There are many views on the value and utility of industry standards, many of which include concerns and criticism about the processes used for their development. Perhaps the most common criticism is that standards take too long to develop, leading to delays in making them available who could most benefit from their application. While the development time is due in part to the need for establishing a broad consensus on what constitutes common and accepted practice, there are no doubt opportunities for optimizing the process using improved tools and practices.
The development of standards requires careful consideration, broad consensus, and rigorous testing. While processes can be improved, it is essential to maintain the quality, credibility, and relevance of the standards being developed. There must be a balance between speed and thoroughness to ensure that the resulting standards meet the needs of industries and society. Accelerating the development of standards can benefit all stakeholders, including end users and product suppliers.
The analysis conducted in preparing this report resulted in several key findings:
Value – Standards are generally valued, but there are frustrations associated with their use. The time and effort required for their development can delay adoption and application. Also, the scope of applicability is often not clear, especially when multiple standards address the same subjects.
Variety – Standards come in many forms and are available from multiple sources. This makes it a challenge to select those most applicable to a given situation. Tutorials and other educational materials could help alleviate this confusion.
Process – Many standards development organizations (SDOs) still use manual and labor-intensive processes to develop their products. Many potential improvements in process and technology could improve this situation.
Feedback – Stakeholders must speak up and if possible, get more involved in standards development. This not only makes more experienced resources available but also allows the introduction of more modern tools and processes.
The View of Industry Standards
Most engineers and technical professionals would agree that industry standards are essential to the practice of their discipline. Reflecting common and accepted industry practice, standards are a valuable reference that removes the need to conduct all designs from a first principles analysis.
There are many ways in which standards provide value to those who apply them. This includes both product suppliers and end users. Standards can increase the level of consistency and interoperability between solutions from multiple sources. Closely associated with this are the quality of resulting solutions. Achieving this quality also increases trust on the part of the consumer. Standards can also promote innovation by reducing the likelihood of “reinventing the wheel.” If standards already exist, the innovator can build upon them to develop new solutions. Even without innovations, standards can provide a solid basis for continuous improvement efforts.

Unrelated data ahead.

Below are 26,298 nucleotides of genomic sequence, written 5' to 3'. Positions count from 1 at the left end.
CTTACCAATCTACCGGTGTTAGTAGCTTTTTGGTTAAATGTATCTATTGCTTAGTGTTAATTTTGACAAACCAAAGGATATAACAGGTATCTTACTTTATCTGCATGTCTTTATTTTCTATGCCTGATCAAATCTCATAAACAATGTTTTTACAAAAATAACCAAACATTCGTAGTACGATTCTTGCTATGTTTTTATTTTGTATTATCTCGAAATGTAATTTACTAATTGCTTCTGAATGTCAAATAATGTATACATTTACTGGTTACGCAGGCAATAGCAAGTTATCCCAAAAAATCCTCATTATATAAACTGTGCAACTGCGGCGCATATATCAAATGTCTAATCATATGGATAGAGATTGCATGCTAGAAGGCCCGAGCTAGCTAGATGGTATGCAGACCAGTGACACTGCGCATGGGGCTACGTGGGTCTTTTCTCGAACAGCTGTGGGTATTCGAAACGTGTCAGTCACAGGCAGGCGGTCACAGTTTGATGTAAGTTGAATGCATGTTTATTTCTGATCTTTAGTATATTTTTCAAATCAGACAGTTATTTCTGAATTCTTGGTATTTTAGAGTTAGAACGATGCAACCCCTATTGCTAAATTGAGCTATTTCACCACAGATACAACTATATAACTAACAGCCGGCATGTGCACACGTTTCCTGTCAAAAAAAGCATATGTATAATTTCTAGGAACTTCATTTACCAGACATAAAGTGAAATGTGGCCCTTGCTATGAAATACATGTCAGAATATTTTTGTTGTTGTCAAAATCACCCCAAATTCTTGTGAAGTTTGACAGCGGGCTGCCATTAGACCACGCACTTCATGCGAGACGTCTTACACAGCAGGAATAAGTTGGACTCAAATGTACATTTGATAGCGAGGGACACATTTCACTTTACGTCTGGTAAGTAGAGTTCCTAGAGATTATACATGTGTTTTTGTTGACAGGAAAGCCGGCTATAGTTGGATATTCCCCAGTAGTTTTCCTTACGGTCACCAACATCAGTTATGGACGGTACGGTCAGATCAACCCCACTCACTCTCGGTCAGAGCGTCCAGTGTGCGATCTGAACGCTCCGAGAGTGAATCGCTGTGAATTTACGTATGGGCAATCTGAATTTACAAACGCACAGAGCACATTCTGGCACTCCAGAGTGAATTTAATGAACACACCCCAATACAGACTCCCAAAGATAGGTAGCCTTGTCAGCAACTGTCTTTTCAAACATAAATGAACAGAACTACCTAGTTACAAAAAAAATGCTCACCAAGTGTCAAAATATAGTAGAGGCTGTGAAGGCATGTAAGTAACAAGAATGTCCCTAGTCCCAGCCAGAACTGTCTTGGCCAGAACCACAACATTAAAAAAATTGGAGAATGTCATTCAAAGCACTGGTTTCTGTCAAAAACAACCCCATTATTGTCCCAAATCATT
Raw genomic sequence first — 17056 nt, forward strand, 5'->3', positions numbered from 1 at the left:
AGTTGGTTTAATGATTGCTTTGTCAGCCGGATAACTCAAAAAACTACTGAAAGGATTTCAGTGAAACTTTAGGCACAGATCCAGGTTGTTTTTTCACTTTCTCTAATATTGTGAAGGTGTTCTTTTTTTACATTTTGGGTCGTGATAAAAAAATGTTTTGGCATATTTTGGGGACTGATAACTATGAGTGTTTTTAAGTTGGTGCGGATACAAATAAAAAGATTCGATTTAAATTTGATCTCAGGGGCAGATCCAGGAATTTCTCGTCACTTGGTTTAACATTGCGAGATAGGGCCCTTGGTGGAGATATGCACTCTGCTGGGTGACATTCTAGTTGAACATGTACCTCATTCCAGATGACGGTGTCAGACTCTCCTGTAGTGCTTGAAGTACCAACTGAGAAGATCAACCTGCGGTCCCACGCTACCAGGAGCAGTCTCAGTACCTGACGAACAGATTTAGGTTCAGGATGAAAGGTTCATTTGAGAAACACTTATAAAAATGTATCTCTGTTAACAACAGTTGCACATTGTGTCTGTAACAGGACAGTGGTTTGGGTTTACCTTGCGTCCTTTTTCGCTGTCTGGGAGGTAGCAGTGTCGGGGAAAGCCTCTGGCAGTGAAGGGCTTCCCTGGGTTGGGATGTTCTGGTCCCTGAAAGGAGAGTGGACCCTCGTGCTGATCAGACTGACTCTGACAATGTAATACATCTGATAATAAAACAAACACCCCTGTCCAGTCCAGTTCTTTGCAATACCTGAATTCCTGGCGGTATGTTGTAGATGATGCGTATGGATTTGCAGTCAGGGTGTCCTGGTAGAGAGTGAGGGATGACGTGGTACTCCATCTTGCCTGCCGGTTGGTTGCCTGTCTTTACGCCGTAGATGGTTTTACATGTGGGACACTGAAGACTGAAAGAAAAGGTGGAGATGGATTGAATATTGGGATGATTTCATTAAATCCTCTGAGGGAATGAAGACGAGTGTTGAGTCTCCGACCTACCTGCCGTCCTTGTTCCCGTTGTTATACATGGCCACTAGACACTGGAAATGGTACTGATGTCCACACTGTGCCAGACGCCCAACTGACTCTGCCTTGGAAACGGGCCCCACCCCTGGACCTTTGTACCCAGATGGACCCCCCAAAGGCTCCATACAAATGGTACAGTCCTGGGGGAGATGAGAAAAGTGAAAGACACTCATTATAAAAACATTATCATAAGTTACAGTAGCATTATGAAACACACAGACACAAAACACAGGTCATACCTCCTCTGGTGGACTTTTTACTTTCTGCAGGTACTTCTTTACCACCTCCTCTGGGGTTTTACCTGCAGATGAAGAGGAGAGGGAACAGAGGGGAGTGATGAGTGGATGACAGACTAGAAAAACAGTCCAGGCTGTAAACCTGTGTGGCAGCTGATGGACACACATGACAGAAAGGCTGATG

There are certainly challenges associated with the development and use of standards. Lack of understanding and clarity about the types of guidance available can reduce or slow standards adoption. Standards come in several forms, including discipline-defined, industry or sector-specific, and regulation-driven. Further complicating things is the fact that other types of information such as frameworks and guidelines may also be seen as “standards,” when in fact, this is not their intent. The similarities and differences between types of available guidance have been addressed in previous ARC research.
The time and effort required to develop and deliver standards can also be problematic. While both suppliers and end users commonly wish to have standards available to guide their decisions, most would like to have them available sooner. It is a common situation that the need for informal guidance appears well before standards have been completed. Some of this is an inevitable consequence of the fact that standards must reflect “common and accepted practice” and thus lag the emergence and general availability of new technology and associated practices. However, there are clear benefits associated with improved standards development processes.
As challenging as development may be, it is common to have a choice of several standards with similar or overlapping scopes. Some may have been developed within an industry sector, while others may have been created to address pending or existing regulations. Regardless of the details, the result is that the end user or product supplier may have to choose between several potentially applicable standards.
Table of Contents
The View of Industry Standards
Standards Development Processes
Opportunities for Improvement
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